Spring brings the return of many things; cherry blossoms bloom, birds fly back to their nests and gray whales make their way to Whidbey and Camano Islands.
During the months of March, April and May, 10 - 12 gray whales feed off the shores of the islands regularly. These regular visitors, or "residents" according to the locals, have distinguishable markings and many are recognizable from the shore. The whales feast on ghost shrimp in shallow water, so sightings from the beach are a regular occurrence.
If you'd rather take to the waters to see these amazing mammals in action, you can take a ferry or a whale watching tour. Several companies offer tours, including Deception Pass Tours, Mystic Sea Charters and Clipper Vacations. You can also get a workout in while whale watching by renting a kayak.
If you're in Langley, keep your ears peeled for the sound of the whale bell. It rings when a whale is spotted off shore. Be sure to ring it yourself if you happen to see one! Explore the brand new Langley Whale Center to learn more about the animals. While in Coupeville, check out the skeleton of Rosie the Whale at the historic wharf.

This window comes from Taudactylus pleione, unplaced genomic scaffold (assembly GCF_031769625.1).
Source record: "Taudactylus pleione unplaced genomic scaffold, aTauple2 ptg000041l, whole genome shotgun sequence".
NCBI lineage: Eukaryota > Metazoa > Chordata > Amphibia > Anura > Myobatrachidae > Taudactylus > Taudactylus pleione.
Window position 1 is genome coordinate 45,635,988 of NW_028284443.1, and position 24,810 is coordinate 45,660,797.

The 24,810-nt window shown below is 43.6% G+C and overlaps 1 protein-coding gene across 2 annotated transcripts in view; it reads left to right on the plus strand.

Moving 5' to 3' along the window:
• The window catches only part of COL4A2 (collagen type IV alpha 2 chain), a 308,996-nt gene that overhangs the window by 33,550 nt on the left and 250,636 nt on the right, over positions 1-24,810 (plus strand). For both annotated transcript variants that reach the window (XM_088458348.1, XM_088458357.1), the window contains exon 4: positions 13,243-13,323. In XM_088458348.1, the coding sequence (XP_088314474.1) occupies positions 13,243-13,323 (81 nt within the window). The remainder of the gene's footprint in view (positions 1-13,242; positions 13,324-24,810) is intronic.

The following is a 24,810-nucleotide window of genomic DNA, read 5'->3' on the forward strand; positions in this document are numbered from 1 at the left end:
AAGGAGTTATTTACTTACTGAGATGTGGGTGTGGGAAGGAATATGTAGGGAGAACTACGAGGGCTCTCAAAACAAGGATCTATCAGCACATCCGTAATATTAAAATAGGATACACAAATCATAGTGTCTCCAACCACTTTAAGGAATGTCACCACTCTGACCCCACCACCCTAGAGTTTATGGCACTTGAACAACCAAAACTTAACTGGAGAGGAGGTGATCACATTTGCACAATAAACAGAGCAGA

Island residents care deeply about the welfare of the whales. The Orca Network is an organization on Whidbey Island dedicated to raising awareness about the whales of the Pacific Northwest and the importance of providing them healthy and safe habitats. Projects include the Whale Sighting Network and Education Programs, the Free Lolita Campaign, and the Central Puget Sound Marine Mammal Stranding Network. Lolita was captured in Penn Cove during the worst Orca whale round up in history in 1970 and is still living in captivity in Florida. Washington state's newest ferry is named Tokitae in honor of Lolita and will serve the Mukilteo-Clinton route to Whidbey Island, starting in June .
Welcome the Whales Day takes place on Saturday, April 19th from 11 AM - 3 PM in Langley. There will be a parade, educational activities, displays and more! For more information visit our website.